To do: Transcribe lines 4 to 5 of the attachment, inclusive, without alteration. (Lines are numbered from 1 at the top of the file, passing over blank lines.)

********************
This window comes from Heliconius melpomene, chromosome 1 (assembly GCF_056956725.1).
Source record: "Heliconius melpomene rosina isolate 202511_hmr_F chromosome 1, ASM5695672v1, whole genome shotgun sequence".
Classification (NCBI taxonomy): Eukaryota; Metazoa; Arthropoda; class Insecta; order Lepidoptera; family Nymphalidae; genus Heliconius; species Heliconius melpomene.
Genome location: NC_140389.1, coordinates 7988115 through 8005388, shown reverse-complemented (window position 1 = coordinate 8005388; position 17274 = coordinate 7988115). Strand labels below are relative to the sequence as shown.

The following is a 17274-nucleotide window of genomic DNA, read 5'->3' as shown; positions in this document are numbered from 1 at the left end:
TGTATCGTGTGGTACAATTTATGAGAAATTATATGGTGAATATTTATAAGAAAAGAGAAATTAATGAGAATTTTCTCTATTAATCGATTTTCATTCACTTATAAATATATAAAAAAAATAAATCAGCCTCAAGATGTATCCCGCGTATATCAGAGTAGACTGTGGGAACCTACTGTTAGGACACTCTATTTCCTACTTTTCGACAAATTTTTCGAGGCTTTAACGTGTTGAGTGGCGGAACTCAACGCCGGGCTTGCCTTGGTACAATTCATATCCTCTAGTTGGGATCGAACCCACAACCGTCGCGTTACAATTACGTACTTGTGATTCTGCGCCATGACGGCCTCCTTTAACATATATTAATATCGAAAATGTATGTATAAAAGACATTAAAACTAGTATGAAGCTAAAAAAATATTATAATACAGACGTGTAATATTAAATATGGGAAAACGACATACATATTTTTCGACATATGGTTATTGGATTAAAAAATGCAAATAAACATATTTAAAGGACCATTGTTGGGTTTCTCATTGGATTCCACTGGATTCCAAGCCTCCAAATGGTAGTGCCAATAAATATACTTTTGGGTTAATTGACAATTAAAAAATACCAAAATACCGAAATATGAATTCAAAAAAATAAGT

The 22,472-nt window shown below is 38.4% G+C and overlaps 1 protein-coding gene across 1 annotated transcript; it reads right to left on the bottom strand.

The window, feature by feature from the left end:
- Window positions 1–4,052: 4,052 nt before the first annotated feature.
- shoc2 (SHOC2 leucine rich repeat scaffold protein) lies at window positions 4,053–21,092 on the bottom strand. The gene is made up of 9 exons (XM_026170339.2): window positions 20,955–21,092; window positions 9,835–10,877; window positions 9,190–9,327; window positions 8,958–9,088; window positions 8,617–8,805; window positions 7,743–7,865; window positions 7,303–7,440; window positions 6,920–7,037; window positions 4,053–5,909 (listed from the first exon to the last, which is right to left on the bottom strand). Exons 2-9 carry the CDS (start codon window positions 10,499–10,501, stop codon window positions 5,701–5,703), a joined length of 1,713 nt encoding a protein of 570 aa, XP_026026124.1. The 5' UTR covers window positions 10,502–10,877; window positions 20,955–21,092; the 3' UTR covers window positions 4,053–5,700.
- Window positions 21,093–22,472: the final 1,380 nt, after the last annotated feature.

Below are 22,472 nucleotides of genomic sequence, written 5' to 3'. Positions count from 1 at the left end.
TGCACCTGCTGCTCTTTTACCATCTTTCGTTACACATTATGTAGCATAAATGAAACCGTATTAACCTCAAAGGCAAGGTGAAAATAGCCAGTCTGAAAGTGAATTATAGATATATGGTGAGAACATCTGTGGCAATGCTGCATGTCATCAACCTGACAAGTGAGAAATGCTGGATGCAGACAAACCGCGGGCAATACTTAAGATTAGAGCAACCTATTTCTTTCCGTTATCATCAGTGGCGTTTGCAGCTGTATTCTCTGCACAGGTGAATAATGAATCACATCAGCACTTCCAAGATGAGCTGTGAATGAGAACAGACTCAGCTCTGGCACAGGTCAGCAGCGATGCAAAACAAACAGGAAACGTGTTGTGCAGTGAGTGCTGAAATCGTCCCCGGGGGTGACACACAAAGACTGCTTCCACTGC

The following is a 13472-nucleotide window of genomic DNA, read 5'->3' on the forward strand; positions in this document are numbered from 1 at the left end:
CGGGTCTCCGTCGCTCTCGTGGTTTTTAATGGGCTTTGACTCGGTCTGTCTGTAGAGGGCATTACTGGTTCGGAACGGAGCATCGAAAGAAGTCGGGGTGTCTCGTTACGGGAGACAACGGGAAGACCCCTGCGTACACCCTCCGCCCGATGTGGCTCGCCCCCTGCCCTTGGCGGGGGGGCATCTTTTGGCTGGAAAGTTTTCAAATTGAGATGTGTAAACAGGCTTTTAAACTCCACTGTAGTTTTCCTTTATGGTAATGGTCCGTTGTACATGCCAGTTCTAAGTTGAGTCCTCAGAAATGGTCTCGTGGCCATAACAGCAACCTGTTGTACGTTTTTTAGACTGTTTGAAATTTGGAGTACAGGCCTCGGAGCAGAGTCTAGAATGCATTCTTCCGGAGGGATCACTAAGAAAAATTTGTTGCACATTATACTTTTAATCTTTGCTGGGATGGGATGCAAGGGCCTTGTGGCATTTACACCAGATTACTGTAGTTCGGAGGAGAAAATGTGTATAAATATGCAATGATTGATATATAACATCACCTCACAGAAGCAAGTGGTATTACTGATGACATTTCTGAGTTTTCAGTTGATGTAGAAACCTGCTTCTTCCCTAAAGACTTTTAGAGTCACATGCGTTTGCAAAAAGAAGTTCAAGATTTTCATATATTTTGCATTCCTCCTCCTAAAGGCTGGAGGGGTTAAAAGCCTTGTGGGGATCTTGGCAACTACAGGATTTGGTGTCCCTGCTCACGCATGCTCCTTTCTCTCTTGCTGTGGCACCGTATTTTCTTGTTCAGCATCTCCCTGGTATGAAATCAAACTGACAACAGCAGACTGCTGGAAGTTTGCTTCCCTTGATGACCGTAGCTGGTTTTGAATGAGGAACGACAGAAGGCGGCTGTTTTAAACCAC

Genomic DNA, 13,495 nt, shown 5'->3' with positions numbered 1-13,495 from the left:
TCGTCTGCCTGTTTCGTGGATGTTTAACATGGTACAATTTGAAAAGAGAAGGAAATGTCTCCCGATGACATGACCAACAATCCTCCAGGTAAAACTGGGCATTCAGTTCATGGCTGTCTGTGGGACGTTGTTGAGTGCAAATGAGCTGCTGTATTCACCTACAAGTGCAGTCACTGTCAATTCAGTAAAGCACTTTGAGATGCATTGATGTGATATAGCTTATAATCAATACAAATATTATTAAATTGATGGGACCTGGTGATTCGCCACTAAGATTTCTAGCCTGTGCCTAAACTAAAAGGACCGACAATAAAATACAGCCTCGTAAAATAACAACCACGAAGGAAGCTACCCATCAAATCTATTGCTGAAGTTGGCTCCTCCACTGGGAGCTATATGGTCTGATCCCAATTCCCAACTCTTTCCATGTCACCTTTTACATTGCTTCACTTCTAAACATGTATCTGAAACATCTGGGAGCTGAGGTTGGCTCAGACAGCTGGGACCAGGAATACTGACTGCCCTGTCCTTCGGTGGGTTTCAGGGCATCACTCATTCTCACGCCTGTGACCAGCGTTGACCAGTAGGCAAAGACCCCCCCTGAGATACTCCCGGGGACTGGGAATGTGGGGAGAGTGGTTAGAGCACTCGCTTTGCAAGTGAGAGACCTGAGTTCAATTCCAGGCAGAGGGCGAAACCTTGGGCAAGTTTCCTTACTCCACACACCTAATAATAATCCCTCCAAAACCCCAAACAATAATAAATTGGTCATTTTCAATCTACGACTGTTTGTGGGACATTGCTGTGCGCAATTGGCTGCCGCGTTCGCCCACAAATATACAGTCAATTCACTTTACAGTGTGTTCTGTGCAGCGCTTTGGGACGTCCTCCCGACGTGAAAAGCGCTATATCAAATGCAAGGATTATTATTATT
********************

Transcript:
Genome location: NC_140389.1, coordinates 7988115 through 8005388, shown reverse-complemented (window position 1 = coordinate 8005388; position 17274 = coordinate 7988115). Strand labels below are relative to the sequence as shown.

The following is a 17274-nucleotide window of genomic DNA, read 5'->3' as shown; positions in this document are numbered from 1 at the left end: